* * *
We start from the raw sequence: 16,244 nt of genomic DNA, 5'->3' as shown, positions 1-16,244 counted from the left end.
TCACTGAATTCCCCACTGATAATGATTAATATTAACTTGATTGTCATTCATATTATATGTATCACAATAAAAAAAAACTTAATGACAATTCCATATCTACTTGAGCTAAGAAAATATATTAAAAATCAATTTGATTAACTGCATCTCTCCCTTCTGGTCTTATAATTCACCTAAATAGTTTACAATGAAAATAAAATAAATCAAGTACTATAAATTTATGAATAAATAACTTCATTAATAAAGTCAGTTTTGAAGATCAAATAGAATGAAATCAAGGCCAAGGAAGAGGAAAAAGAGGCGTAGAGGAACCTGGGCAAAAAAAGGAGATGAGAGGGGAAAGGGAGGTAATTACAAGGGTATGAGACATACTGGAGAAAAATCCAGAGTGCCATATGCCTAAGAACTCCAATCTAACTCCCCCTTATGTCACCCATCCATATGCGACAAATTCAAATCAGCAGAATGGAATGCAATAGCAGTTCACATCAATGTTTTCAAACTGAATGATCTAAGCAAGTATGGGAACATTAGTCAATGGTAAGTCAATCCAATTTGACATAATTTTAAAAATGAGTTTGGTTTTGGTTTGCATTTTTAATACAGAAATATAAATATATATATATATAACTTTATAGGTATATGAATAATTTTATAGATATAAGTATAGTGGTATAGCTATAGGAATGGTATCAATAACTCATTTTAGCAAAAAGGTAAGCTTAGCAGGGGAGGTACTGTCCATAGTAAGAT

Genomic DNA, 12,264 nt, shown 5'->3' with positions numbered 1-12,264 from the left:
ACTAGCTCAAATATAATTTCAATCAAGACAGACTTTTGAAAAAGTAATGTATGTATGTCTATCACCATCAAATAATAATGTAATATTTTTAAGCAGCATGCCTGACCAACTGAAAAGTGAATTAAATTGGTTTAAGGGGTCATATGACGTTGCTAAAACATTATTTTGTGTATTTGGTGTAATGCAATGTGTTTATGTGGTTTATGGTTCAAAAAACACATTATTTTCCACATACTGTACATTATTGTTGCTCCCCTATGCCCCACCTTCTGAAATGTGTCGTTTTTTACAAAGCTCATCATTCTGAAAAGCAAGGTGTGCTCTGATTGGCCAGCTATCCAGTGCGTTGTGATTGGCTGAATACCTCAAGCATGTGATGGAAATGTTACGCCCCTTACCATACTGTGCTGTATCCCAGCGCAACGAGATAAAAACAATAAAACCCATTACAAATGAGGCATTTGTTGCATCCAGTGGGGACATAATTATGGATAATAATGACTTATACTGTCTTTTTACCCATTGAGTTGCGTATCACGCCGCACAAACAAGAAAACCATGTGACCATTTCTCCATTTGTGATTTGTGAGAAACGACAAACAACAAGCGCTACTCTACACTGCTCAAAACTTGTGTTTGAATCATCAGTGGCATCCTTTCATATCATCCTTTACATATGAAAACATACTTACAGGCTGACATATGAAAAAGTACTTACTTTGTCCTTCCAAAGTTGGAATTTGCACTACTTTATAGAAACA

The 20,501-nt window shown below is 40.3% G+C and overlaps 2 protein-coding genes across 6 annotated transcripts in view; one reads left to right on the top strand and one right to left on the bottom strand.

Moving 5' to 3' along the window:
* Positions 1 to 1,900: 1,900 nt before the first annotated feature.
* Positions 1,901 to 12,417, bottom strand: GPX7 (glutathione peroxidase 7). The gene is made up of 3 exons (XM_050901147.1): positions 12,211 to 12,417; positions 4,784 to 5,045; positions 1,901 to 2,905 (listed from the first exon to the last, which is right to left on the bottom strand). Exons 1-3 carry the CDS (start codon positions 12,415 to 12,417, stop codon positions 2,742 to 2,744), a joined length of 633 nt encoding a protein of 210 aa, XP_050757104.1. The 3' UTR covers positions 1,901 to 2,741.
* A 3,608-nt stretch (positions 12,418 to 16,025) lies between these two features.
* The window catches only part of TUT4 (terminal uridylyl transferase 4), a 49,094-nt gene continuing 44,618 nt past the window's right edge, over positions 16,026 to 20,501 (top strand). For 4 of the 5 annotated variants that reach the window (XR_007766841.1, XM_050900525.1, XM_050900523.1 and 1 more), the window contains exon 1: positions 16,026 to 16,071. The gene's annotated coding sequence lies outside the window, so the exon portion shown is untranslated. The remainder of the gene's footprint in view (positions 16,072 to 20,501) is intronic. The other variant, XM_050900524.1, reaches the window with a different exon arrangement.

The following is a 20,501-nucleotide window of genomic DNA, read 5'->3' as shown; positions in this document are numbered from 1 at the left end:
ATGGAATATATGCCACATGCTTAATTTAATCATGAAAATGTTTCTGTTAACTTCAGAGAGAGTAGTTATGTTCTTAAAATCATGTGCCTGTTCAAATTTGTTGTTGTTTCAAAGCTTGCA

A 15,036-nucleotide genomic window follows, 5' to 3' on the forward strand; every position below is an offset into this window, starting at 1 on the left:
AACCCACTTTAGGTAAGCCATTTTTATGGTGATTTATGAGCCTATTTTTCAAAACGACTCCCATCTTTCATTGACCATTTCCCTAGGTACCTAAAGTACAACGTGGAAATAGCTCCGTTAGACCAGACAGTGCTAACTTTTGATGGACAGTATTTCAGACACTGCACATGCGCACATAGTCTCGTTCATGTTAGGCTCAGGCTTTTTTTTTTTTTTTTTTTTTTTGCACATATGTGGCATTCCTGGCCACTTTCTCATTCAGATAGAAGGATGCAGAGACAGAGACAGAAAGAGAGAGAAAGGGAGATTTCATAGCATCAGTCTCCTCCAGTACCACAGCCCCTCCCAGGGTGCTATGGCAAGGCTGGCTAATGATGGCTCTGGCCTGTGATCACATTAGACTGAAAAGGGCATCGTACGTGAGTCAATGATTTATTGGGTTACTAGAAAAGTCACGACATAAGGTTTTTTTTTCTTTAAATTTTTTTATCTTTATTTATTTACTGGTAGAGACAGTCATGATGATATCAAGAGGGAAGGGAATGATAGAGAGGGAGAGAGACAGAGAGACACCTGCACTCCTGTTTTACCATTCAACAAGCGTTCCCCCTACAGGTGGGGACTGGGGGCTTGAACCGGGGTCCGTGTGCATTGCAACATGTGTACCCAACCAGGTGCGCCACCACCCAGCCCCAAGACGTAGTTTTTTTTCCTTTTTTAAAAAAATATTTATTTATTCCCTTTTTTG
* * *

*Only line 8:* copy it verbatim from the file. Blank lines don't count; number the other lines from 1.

* Positions 1,901 to 12,417, bottom strand: GPX7 (glutathione peroxidase 7). The gene is made up of 3 exons (XM_050901147.1): positions 12,211 to 12,417; positions 4,784 to 5,045; positions 1,901 to 2,905 (listed from the first exon to the last, which is right to left on the bottom strand). Exons 1-3 carry the CDS (start codon positions 12,415 to 12,417, stop codon positions 2,742 to 2,744), a joined length of 633 nt encoding a protein of 210 aa, XP_050757104.1. The 3' UTR covers positions 1,901 to 2,741.